It’s one thing to say “let’s don’t divorce.” It’s quite another to decide what you’re going to do to save your marriage. You have several alternatives to divorce; the alternative you and your spouse choose will depend on your tolerance for change, your desire to be together or apart, and what you can afford.
Here are the main alternatives to divorce:
The first alternative you have is to do nothing. No, really. You can choose to remain in your marriage even though it’s an unhappy marriage, if you decide you can live with the disappointment of an unsatisfying marriage more easily than you can live with the pain, expense, and disruption of divorce.
This may seem a strange choice, but you should know that many, many couples have made the decision to opt for a so-called “parallel marriage,” probably many couples whom you know. Although they may not have “happy” marriages in the traditional sense, they have evolved a relationship that allows both of them to live pleasant, reasonably fulfilling lives.
Sam and Dorothy spent several sessions with me in mediation. Sam was an alcoholic, and Dorothy had decided that she just could no longer live with the way booze ruled both their lives.
After exploring thoroughly the way divorce would work, including the need to get private health insurance for Dorothy, they decided together that they could live in the same house with each other more easily than they could live with all the consequences of divorce.
Sam and Dorothy drew up a specific but informal “marriage continuation” plan, including detailed arrangements for Dorothy’s ability to separate herself completely from Sam when he was drinking. It’s certainly not the best solution for all troubled marriages, but I honestly believe that Sam and Dorothy made the right call.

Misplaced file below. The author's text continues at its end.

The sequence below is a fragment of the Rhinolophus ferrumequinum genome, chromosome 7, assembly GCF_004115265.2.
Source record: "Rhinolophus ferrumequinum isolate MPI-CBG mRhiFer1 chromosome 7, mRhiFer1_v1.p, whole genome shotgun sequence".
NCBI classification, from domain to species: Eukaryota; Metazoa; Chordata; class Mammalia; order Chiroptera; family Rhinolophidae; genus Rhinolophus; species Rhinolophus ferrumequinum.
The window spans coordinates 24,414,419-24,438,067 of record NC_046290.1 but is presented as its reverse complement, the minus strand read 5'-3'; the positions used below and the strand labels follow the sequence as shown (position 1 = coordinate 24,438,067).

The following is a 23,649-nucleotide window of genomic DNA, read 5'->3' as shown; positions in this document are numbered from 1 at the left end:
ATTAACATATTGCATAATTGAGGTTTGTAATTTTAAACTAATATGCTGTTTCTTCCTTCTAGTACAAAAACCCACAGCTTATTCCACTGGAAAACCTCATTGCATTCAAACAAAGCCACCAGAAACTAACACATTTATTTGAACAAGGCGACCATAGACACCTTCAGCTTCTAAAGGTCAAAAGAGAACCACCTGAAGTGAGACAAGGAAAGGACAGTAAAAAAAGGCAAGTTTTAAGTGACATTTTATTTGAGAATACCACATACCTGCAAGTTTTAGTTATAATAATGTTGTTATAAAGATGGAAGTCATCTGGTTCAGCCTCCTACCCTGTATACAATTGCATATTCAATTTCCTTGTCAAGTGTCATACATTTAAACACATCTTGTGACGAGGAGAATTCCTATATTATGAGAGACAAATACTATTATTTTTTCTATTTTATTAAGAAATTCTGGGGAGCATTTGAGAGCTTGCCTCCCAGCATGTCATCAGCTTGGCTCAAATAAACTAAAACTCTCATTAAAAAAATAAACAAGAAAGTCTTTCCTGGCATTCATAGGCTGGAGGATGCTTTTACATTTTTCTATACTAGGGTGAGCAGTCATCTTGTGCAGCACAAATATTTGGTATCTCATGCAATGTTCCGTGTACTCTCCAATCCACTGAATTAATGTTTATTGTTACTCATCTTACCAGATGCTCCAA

A trial separation may allow the spouse who wants the divorce to experience some of the feelings of separateness without making a final decision to divorce. The main advantage of a trial separation, of course, is that it’s easily reversible. Beyond that, it may take just as much negotiation as an actual divorce and may be every bit as painful. In fact, it may make the pain worse because it prolongs the uncertainty of divorce. Nevertheless, if you and your spouse want to use a trial separation to give yourselves time to reflect about a possible divorce without making a final decision, it is an option.
In order for a trial separation to work well, I recommend that the two of you agree on a working arrangement for your separation. These probably should include what you will do with bank accounts and credit cards, what freedoms you will allow each other to form or carry on new relationships, and how often you will re-evaluate your separation.
I’m a big believer in counseling. If your marriage is seriously troubled (and if it’s not, what are you doing here?), counseling may be the only hope you have to save it.
The trouble with counseling is that if it’s done right and has any real potential to help, it’s going to mean big changes in the way the two of you relate to each other. That means it hurts almost as badly as divorce. You need to be prepared for that if you’re serious about using counseling to save your marriage.
If you’re serious about working to save your marriage, you might want to check out some of these sites:
- Retrouvaille (French for “rediscovery”) – lots of links to solid resources. Sponsored by Roman Catholics but offered to all. Openly Christian.
- Marriage Builders – lots of promotion of their telephone counseling services, but also some good ideas and tools.
- Rejoice Ministries, Inc. – Christian couple in Florida working to save marriages. “When your marriage is falling apart, you may need an altar, not an attorney.” Lots of promotion of their own books and tapes, but some other good resources too.
- Save My Marriage – offering seminars tailored for restoring troubled marriages.